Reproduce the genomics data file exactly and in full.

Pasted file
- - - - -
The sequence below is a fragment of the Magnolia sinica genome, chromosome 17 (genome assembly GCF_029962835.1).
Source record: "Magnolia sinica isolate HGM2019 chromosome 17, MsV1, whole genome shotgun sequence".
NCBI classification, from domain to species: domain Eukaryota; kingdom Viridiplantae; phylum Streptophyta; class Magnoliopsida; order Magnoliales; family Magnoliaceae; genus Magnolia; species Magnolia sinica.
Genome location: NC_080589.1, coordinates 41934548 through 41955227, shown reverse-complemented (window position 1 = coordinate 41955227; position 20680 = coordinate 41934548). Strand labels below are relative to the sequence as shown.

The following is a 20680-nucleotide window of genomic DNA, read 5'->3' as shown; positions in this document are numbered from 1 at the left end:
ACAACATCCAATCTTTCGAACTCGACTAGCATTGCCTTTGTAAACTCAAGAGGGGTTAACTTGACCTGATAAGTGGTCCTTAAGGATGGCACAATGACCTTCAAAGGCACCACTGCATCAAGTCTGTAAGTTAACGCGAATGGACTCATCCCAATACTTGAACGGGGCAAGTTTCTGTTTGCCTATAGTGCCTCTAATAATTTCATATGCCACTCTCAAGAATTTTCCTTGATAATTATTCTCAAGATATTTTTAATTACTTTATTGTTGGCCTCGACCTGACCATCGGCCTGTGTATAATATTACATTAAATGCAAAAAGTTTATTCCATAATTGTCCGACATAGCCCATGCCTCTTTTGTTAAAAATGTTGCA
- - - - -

The sequence below is a fragment of the Magnolia sinica genome, chromosome 17 (genome assembly GCF_029962835.1).
Source record: "Magnolia sinica isolate HGM2019 chromosome 17, MsV1, whole genome shotgun sequence".
NCBI classification, from domain to species: domain Eukaryota; kingdom Viridiplantae; phylum Streptophyta; class Magnoliopsida; order Magnoliales; family Magnoliaceae; genus Magnolia; species Magnolia sinica.
Genome location: NC_080589.1, coordinates 41934548 through 41955227, shown reverse-complemented (window position 1 = coordinate 41955227; position 20680 = coordinate 41934548). Strand labels below are relative to the sequence as shown.

The following is a 20680-nucleotide window of genomic DNA, read 5'->3' as shown; positions in this document are numbered from 1 at the left end:
ACAACATCCAATCTTTCGAACTCGACTAGCATTGCCTTTGTAAACTCAAGAGGGGTTAACTTGACCTGATAAGTGGTCCTTAAGGATGGCACAATGACCTTCAAAGGCACCACTGCATCAAGTCTGTAAGTTAACGCGAATGGACTCATCCCAATACTTGAACGGGGCAAGTTTCTGTTTGCCTATAGTGCCTCTAATAATTTCATATGCCACTCTCAAGAATTTTCCTTGATAATTATTCTCAAGATATTTTTAATTACTTTATTGTTGGCCTCGACCTGACCATCGGCCTGTGTATAATATTACATTAAATGCAAAAAGTTTATTCCATAATTGTCCGACATAGCCCATGCCTCTTTTGTTAAAAATGTTGCA